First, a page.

65% of Americans said the pandemic has pushed them to become frugal.
This proves that frugality is gaining steam as we speak, with more and more Americans embracing this lifestyle.
However, there are still some myths that scare off some folks.
They expect frugality to make life miserable, dull, or unhealthy, to name a few.
In this post, we’ll go over some common expectations about frugality and how they actually turn out in practice.
What is Frugality?
Depending on who you ask, you’ll get a different answer.
To many, it’s a synonym for cheap.
This couldn’t be further from the truth.
On the other hand, Merriam Webster defines it as:
“The careful management of material resources and especially money.”
Now, that makes sense.
I would add “to be intentional with one’s resources and avoid excessive spending.”
So, if you’re frugal, the goal is getting the most out of your resources, lower your expenses, and manage your money wisely.
If you don’t need something, you’ll refrain from splurging your hard-earned money (that’s the mindset).
Now that you know the basics, let’s dispel some common myths.
Expectations vs Reality
Expectation: “I’ll starve.”
Reality: Buy the food you like and eat healthily, just don’t get the most expensive brands
For some reason, frugality skeptics assume cutting down on expenses means eating like Tom Hanks in Cast Away.
In practice, it just means buying the essential products and foods you enjoy while cutting down on premium foreign brands.
This doesn’t mean you can’t get those products, though. By all means, get them.
However, premium products should represent a small part of your diet. Otherwise, you won’t be frugal.
Opt for more affordable, equally healthy options to balance out your diet and end up with more spare cash as a result.
If you want to optimize your spending, though, cooking your meals at home will be one of the pillars to big-time savings.
When you spend $15 on food 5 times a week, that’s $300 a month (It adds up exponentially).
Instead, you could invest those $300 (or more) and start creating wealth for yourself.
Expectation: “I’ll never go out.”
Reality: You will, but not every day
While it’s true that clubbing 3 times a week is the opposite of frugal, it doesn’t mean you won’t have fun anymore.
You can perfectly go out with your friends once or twice a week with proper planning.
Include this in your budget and, it’ll give you an idea of how often you can go out without breaking the bank ― you don’t want to improvise with your spending, you’ll miss out on gains.
An alternative would be to engage in more affordable activities.
Instead of spending $75 just to enter a club, buy some drinks in the supermarket and party at a friend’s house, for example.
Remember, the beauty of frugality is that you can do the things you love because you’ve cut costs on less important areas. Prioritize.
Expectation: “I won’t get dates.”
Reality: Frugality is an attractive quality.
A study found that frugality is actually viewed as an appealing trait in a partner.
Think it’s a one-off?
Recent research also backs up that being financially savvy is attractive.
That’s right, you’re more desirable. When you’re frugal, people view you as:
See? Don’t worry about coming off as cheap, it’ll only hold you back.
Expectation: “I’ll have to settle for the cheapest stuff.”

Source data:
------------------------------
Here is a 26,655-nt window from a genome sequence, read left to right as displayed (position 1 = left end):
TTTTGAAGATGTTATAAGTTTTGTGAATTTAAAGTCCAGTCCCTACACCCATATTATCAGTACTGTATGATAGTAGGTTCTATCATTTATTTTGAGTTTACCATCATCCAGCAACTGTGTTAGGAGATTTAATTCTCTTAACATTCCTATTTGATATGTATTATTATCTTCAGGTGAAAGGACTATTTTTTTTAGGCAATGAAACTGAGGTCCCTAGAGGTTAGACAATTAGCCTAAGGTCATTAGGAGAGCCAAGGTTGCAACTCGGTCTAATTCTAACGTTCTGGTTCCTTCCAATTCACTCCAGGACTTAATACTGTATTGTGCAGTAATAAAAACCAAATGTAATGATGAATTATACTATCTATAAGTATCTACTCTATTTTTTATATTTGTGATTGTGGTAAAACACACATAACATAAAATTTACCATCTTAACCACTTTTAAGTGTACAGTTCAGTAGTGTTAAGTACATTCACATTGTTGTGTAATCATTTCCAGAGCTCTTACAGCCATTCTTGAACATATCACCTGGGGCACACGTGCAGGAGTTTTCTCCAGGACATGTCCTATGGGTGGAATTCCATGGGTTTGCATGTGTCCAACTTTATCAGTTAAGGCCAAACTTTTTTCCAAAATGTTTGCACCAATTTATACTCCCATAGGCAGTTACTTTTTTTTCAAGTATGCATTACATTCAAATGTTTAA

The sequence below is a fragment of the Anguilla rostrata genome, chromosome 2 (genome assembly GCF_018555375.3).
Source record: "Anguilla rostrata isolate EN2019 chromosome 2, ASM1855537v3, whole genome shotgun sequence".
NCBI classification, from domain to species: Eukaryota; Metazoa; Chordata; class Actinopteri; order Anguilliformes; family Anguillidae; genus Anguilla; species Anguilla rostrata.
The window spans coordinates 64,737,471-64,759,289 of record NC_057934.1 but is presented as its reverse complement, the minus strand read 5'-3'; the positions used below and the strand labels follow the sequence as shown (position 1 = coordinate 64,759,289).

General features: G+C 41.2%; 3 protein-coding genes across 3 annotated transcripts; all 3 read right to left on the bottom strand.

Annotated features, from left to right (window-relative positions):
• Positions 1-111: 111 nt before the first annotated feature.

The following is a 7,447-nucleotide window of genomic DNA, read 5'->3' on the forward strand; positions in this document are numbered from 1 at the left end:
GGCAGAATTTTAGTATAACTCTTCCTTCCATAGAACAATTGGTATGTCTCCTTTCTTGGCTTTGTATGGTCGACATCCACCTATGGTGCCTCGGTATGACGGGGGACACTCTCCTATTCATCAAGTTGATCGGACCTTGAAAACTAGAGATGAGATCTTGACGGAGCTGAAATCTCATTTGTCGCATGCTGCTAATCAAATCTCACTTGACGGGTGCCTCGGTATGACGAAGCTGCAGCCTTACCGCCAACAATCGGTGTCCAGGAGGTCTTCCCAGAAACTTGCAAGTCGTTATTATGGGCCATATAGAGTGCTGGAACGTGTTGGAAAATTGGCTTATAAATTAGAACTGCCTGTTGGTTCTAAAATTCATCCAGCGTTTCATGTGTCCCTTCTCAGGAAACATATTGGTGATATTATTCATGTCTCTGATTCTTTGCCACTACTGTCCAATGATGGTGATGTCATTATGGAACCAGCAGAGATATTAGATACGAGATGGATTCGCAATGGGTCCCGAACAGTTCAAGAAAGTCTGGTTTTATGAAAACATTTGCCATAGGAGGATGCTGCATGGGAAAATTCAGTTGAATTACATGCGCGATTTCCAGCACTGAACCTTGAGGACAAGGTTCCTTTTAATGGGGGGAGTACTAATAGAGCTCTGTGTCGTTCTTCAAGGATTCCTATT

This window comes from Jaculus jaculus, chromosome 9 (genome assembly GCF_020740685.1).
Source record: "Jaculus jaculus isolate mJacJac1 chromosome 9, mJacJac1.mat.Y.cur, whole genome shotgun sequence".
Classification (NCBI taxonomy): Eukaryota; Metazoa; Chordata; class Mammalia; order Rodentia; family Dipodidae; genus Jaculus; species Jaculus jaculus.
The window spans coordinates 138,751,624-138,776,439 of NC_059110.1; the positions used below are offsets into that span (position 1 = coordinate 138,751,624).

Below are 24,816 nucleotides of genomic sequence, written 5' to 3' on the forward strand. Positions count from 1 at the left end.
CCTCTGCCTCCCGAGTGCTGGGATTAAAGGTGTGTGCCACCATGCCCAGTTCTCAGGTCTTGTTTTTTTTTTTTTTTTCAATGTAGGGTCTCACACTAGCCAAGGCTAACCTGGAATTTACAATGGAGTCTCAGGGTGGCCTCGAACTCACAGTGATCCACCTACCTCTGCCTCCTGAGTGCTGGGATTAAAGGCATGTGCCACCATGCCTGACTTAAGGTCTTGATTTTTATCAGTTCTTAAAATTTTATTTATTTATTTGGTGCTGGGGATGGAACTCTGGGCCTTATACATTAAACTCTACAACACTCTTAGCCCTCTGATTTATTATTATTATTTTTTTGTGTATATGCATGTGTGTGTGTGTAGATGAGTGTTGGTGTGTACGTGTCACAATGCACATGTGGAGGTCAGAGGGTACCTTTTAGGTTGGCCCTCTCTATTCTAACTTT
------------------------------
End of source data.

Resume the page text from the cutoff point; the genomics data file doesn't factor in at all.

Reality: Focus on value buys.
I’ve heard this myth so many times I’ve lost count.
Frugality is about getting the most bang for your buck. It’s about ditching overpriced items in favor of those that provide the most value for a fair price.
This includes clothing, food, housing, leisure, among others.
You can definitely be stylish and feel great about your look without buying $500 shoes or $200 belts.
You can go out with friends and have fun without wasting $150 on a single night out.
If you’re going to learn one thing from this article, let it be this: when you have a frugal mindset, you’re constantly looking for the best value you can get for your hard-earned money.
So, the goal is to focus on value, not crappy products that won’t last.
Expectation: “It’s not worth it, YOLO!”
Reality: You’ll regret being broke at 50
One of the biggest criticisms frugality gets is that it’s simply not worth it.
The main reason given is that “Hey, you only live once!”
Well, you know what’s not living? Having to scramble and hustle at age 50 because you didn’t set yourself up for financial success early on.
Frugality paves the way to reaching your goals and become financially free.
There’s no doubt you can enjoy life while living below your means and investing the spare funds.
As a result of these healthy financial habits, you ease the economic burden on yourself as you age.
Also, because you don’t need that much income to sustain yourself, you can be stress-free when retirement knocks on your door. It’s a no-brainer!
Easy Action Steps to Get Started
- Create a budget
- Cook your meals at home
- Ask yourself if a purchase is necessary before spending
- Focus on value buys (avoid overpriced premium brands)
- Identify areas where you can lower expenses
Now that you know what frugality is (and what it’s not), it’s time to take action.
If you commit to a budget, spending less, and focus on value when shopping, you’re already on the right track.
That’s not too hard, is it?
See frugality as a gateway to what you really want (financial freedom, travel, etc..) rather than a constraint.
Because when you dive in and experience the benefits of this lifestyle, you’ll wonder why it took you so long to adopt it.
About the Author:
John Sandoval is a personal finance freelance writer and blogger. Through his writing, he strives to dispel the “finance is boring myth” that he once believed in. Check out his blog at Properwriter.com.
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